Abortion Services - Safe or Dangerous - Restricted
Hong Kong, Myanmar, Turkey, Pakistan, Canada, and USA ************************************** 18 November 2016
Hong Kong Mong Kok district – home to many unlicensed abortion clinics In Hong Kong, accessing abortion is difficult, expensive, and dangerous
While a public hospital in Hong Kong will perform an abortion up to 24 weeks of pregnancy, it may be impossible to get an appointment. But there are also basic legal barriers: Hong Kong's abortion law states that "a pregnancy may be terminated if two registered medical practitioners are of the opinion, formed in good faith, that:
Continuing the pregnancy would involve risk to the life of the pregnant woman or of injury to her physical or mental health, greater than if the pregnancy were terminated; or
There is a substantial risk that if the child were born, it would suffer from such physical or mental abnormalities as to be seriously handicapped.
"The government doesn't have an official reason to oppose abortion. But they don't support it, so what they do is ignore it," said Bowie Lam, who runs Teen's Key, an organization dedicated to supporting young women in vulnerable situations. "If four out of eight doctors oppose abortion at a hospital, for example, the hospital will just shut down services, and the government leaves it."
A group called Teen's Key has a new program supporting girls with unwanted pregnancies and new young mothers in a tiny office in Kowloon. They describe how young women have to search the black market by looking for flyers on office buildings that read "GYN", for clinics that open, close and constantly move, many in Kowloon's Mong Kok neighborhood. Many other girls cross the border by train into mainland China, where there are many unlicensed clinics that offer cheap abortions, which may be easy to get but are not necessarily safe. According to data from China's National Health and Family Planning Commission in 2015, about 13 million abortions take place in the country annually, 62% for women aged 20 to 29, most of whom are single. But that number does not include abortions at unlicensed clinics...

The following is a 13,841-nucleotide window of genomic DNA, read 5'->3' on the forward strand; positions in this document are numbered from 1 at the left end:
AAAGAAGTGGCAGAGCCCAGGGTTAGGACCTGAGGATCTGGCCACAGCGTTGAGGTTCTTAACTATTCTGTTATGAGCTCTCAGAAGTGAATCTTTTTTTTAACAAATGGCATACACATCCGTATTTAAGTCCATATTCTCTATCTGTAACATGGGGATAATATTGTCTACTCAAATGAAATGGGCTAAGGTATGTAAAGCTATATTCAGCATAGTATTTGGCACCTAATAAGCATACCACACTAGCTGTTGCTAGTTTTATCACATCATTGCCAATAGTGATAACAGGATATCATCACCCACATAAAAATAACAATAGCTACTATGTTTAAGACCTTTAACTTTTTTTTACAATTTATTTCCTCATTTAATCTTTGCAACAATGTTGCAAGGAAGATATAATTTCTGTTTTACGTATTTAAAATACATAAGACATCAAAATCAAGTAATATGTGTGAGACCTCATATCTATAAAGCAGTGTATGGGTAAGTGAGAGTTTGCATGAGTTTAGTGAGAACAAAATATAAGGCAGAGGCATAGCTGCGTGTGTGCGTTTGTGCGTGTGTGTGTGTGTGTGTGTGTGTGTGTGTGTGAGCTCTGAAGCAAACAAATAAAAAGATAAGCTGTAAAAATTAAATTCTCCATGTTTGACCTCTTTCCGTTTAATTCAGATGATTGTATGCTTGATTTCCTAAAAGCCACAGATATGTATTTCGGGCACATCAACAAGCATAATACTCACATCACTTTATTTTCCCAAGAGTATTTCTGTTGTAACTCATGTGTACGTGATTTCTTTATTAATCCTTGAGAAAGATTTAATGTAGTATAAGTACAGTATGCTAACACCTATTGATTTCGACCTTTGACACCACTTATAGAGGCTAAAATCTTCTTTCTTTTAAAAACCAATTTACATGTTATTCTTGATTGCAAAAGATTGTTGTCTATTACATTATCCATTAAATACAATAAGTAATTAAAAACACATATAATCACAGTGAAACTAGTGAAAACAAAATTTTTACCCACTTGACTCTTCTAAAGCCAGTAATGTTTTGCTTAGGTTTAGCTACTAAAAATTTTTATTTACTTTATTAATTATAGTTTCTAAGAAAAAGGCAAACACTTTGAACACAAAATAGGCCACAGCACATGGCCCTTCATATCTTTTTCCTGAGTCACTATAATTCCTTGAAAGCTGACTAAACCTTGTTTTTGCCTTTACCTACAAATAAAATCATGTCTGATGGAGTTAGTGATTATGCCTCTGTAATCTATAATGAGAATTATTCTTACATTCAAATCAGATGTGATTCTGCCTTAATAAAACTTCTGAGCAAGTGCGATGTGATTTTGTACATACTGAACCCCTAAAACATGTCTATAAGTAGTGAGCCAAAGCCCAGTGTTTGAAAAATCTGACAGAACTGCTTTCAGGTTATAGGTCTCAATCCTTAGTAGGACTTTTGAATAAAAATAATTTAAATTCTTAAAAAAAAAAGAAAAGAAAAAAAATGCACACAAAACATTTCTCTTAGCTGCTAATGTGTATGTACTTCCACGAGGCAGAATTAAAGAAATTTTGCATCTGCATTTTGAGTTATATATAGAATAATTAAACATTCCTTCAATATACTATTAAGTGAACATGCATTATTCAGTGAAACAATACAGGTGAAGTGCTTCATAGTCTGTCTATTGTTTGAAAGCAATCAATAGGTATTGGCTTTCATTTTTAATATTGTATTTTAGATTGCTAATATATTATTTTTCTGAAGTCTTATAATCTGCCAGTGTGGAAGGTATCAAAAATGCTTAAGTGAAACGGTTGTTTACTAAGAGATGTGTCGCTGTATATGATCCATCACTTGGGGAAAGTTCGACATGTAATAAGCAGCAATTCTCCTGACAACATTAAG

Six in ten maternal deaths from botched abortions in Yangon Central Women's Hospital
Women denied the right to an abortion are injuring and killing themselves in an attempt to end their pregnancies, doctors and specialists say. These botched abortions are often carried out by the women themselves.
The two main causes of maternal mortality are heavy blood loss and sepsis. Many of the women brought to hospital with one or both these complications arrive too late to be saved, says obstetrics and gynaecology specialist Dr Soe Lwin, an associate professor at Yangon Central Women's Hospital. “Of every 10 pregnant women who die in our hospital, six have had unsafe abortions,” he said. “A patient suffering from menorrhagia can die within the hour. A woman who becomes infected after an unsafe abortion can suffer for a long time. And, if she is not brought to hospital in time, she will die.”
Abortion is illegal in Myanmarand a doctor providing abortion can lose their licence, be fined or sent to prison for up to five years. Data on abortions in Yangon are hard to obtain, and data from outside Yangon are even more unreliable. Estimates of the proportion of maternal deaths due to unsafe abortions by different sources in the country range from the government figure of 10%, to 35% according to Dr Naing, and as high as 60% in Yangon Central Women's Hospital...
Hotline launch – Dhaka, 24th October and Rajbara, 25th October – 2013
Misoprostol Hotline Pakistan
In Pakistan, an estimated 890,000 induced abortions take place every year. The current restrictive law, which came into effect in 1997, permits abortion only to save the woman’s life or to provide “necessary treatment”. With support from the Asia Safe Abortion Partnership (ASAP), three groups in Pakistan launched the Misoprostol Hotline in 2010:
Wake Up Call International 0307 - 494 07 07 (information in Urdu & Punjabi languages)
Peace Foundation 0315 - 947 33 99 (information in Urdu & Sindhi languages)